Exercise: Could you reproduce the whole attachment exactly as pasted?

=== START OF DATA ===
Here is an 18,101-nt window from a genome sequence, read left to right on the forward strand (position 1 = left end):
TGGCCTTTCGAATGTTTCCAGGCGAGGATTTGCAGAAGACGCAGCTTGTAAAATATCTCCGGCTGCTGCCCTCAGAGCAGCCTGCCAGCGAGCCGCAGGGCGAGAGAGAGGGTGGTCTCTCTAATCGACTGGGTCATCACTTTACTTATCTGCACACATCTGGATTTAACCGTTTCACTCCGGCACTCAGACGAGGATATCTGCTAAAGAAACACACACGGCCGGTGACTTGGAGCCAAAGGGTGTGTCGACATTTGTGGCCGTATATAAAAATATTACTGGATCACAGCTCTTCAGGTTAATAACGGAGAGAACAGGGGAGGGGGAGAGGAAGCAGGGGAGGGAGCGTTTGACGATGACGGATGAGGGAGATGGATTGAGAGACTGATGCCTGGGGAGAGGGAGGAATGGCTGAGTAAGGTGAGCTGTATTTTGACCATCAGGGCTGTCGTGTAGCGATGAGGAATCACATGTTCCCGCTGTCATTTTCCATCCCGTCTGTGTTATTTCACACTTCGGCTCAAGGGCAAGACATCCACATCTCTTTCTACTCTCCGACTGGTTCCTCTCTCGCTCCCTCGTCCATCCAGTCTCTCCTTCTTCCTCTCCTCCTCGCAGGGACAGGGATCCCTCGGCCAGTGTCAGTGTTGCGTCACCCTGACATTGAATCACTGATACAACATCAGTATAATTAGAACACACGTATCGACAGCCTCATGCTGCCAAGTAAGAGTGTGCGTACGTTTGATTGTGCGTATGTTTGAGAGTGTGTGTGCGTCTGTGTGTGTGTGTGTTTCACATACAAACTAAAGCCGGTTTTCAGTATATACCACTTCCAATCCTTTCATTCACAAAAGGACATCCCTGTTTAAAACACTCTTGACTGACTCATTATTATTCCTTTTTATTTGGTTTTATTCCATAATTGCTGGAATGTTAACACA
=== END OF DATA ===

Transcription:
Here is an 18,101-nt window from a genome sequence, read left to right on the forward strand (position 1 = left end):
TGGCCTTTCGAATGTTTCCAGGCGAGGATTTGCAGAAGACGCAGCTTGTAAAATATCTCCGGCTGCTGCCCTCAGAGCAGCCTGCCAGCGAGCCGCAGGGCGAGAGAGAGGGTGGTCTCTCTAATCGACTGGGTCATCACTTTACTTATCTGCACACATCTGGATTTAACCGTTTCACTCCGGCACTCAGACGAGGATATCTGCTAAAGAAACACACACGGCCGGTGACTTGGAGCCAAAGGGTGTGTCGACATTTGTGGCCGTATATAAAAATATTACTGGATCACAGCTCTTCAGGTTAATAACGGAGAGAACAGGGGAGGGGGAGAGGAAGCAGGGGAGGGAGCGTTTGACGATGACGGATGAGGGAGATGGATTGAGAGACTGATGCCTGGGGAGAGGGAGGAATGGCTGAGTAAGGTGAGCTGTATTTTGACCATCAGGGCTGTCGTGTAGCGATGAGGAATCACATGTTCCCGCTGTCATTTTCCATCCCGTCTGTGTTATTTCACACTTCGGCTCAAGGGCAAGACATCCACATCTCTTTCTACTCTCCGACTGGTTCCTCTCTCGCTCCCTCGTCCATCCAGTCTCTCCTTCTTCCTCTCCTCCTCGCAGGGACAGGGATCCCTCGGCCAGTGTCAGTGTTGCGTCACCCTGACATTGAATCACTGATACAACATCAGTATAATTAGAACACACGTATCGACAGCCTCATGCTGCCAAGTAAGAGTGTGCGTACGTTTGATTGTGCGTATGTTTGAGAGTGTGTGTGCGTCTGTGTGTGTGTGTGTTTCACATACAAACTAAAGCCGGTTTTCAGTATATACCACTTCCAATCCTTTCATTCACAAAAGGACATCCCTGTTTAAAACACTCTTGACTGACTCATTATTATTCCTTTTTATTTGGTTTTATTCCATAATTGCTGGAATGTTAACACA